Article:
In the Exploring Feminisms household, horror is one of the most common film genres playing on our television.  Of those out there, very few are what I would consider feminist, or at least having a feminist agenda of some sort.  So the task of the day is to find some that may lend a little hope to the genre.

As with every year, this task is always a lot more difficult than I think it will be, resulting in a lot of viewing, and a lot of discarded films.

While sifting through the plethora of bloody thrillers, teen screams, zombie flicks and vampire love stories, directed by both men and women, I came across a few that stood out as notable films ranging from masked and subtle to overtly feminist.  Overall, I saw two distinct motifs appear this year, and their themes timeless: coming of age stories and attaining beauty at any cost.

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Aliens
(James Cameron, 1986)

Okay, I know that we’ve all probably seen this film about a thousand times on TBS, but as I watching it again (sans commercials) with a more critical eye, I was surprised to see a few nuggets of insight that maybe be somewhat hidden to the casual channel flipper.

In the second of the franchise, (Aliens being the follow-up to the classic, Alien) we learn that Ripley had a daughter decades before she was propelled through time, but who is now within the timeframe of the story, deceased.  This fact gives more weight to her self-appointed role of guardian of Newt, the newly rescued child who undoubtedly reminds her of her daughter.   What’s more, because the nature of the military is inherently male-dominated, based on a masculine ideology, it is extremely subversive that Ripley’s character makes a conscious decision in the face of her superiors and other military personnel to show compassion and nurturing qualities.

The cast also includes not only women, but a variety of races and ethnicities within roles of power.  Given that this film was made in 1988, seeing a measurable amount of minority cast members is arguable progressive for the time.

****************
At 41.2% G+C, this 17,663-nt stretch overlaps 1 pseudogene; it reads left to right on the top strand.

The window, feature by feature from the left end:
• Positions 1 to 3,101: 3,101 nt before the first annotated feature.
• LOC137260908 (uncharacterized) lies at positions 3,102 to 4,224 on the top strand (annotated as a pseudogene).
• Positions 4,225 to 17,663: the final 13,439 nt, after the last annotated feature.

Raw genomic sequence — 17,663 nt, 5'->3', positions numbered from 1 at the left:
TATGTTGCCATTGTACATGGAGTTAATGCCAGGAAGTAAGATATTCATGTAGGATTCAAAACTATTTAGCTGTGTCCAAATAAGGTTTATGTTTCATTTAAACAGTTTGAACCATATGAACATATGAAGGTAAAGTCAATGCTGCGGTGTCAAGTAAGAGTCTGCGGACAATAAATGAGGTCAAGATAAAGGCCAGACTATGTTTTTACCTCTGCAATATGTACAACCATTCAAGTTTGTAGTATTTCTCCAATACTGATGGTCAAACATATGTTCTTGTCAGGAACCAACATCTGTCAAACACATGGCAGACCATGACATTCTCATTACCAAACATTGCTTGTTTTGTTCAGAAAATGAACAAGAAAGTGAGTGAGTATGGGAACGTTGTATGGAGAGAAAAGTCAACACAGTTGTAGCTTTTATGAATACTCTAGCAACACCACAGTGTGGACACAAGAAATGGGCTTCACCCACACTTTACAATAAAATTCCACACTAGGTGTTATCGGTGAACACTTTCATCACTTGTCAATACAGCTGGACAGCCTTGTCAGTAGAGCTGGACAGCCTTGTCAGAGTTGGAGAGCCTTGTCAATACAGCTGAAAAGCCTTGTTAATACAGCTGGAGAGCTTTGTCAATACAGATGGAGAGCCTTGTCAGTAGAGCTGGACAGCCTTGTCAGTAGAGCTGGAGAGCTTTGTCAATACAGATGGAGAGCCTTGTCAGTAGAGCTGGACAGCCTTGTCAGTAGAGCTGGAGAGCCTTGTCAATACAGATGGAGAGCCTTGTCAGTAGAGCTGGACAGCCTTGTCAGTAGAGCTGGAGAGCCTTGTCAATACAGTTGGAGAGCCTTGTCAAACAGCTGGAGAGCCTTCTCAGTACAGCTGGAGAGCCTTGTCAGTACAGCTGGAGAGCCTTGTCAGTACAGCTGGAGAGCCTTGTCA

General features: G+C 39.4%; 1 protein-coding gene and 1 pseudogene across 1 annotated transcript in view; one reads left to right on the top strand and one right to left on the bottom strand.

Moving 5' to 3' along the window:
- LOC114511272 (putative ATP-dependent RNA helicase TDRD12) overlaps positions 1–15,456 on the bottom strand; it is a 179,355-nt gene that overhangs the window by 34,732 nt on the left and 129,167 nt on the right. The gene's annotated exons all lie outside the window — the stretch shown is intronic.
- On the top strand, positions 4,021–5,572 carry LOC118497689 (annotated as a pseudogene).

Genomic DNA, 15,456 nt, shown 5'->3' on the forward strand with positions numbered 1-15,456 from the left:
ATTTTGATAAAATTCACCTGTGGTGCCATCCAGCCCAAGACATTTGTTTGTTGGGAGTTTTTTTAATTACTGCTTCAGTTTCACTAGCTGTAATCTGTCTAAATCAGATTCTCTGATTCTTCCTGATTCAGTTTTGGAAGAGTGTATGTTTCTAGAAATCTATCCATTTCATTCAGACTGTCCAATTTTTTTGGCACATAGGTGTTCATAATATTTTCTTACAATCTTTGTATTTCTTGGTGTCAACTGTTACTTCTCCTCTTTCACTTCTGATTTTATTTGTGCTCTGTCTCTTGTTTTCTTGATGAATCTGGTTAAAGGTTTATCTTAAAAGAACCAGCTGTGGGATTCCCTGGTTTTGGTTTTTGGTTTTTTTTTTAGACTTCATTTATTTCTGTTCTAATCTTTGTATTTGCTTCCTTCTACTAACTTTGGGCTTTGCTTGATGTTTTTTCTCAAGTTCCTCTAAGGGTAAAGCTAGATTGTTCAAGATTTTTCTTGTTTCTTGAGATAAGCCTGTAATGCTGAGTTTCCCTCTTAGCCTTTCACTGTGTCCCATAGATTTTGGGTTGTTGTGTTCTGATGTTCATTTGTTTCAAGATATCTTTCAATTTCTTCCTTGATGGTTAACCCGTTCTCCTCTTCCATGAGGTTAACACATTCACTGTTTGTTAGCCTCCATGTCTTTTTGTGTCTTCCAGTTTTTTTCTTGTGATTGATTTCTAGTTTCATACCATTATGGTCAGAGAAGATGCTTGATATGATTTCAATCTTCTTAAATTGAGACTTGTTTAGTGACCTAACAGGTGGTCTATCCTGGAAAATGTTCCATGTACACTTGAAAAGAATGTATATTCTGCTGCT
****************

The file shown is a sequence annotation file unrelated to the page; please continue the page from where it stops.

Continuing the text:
Aliens

American Mary
(Jen & Sylvia Soska, 2012)

 American Mary is the story of Mary, a med school student who is extremely adept in the way of suturing, but is having trouble making ends meet.  When her dominating (ok, asshole) male professor invites her to a party with only male doctors as guests, she is used as a human rag doll.  Too disturbed to continue her formal education, she becomes an amateur plastic surgeon for an underground body modification crowd.

The film can be categorized in the body horror sub-genre, and recommended for fans of films like Inside or In My SkinAM is a definite step up from the Soska sisters’ first film, Dead Hooker in a Trunk, by giving us some satisfying gore, a more fleshed out plot, and better acting with Katharine Isabelle from Ginger Snaps leading the way.  Though I do tend to feel that rape revenge movies, much like Holocaust films, by virtue of the content, already have the audience fired up and ready for revenge.  Lo and behold, I did get fired up and like Mary, wanted revenge, and we as an audience are not disappointed.

american-mary

Black Rock
(Katie Aselton, 2012)

In Black Rock, three old friends return to a deserted campsite in an attempt to reforge their fragmented friendship, though while on their way there, it becomes explosive due to painful betrayals in their past.  In an ironic twist, a group of violent, dishonorably discharged men back from the Middle East is what glues the women back together again.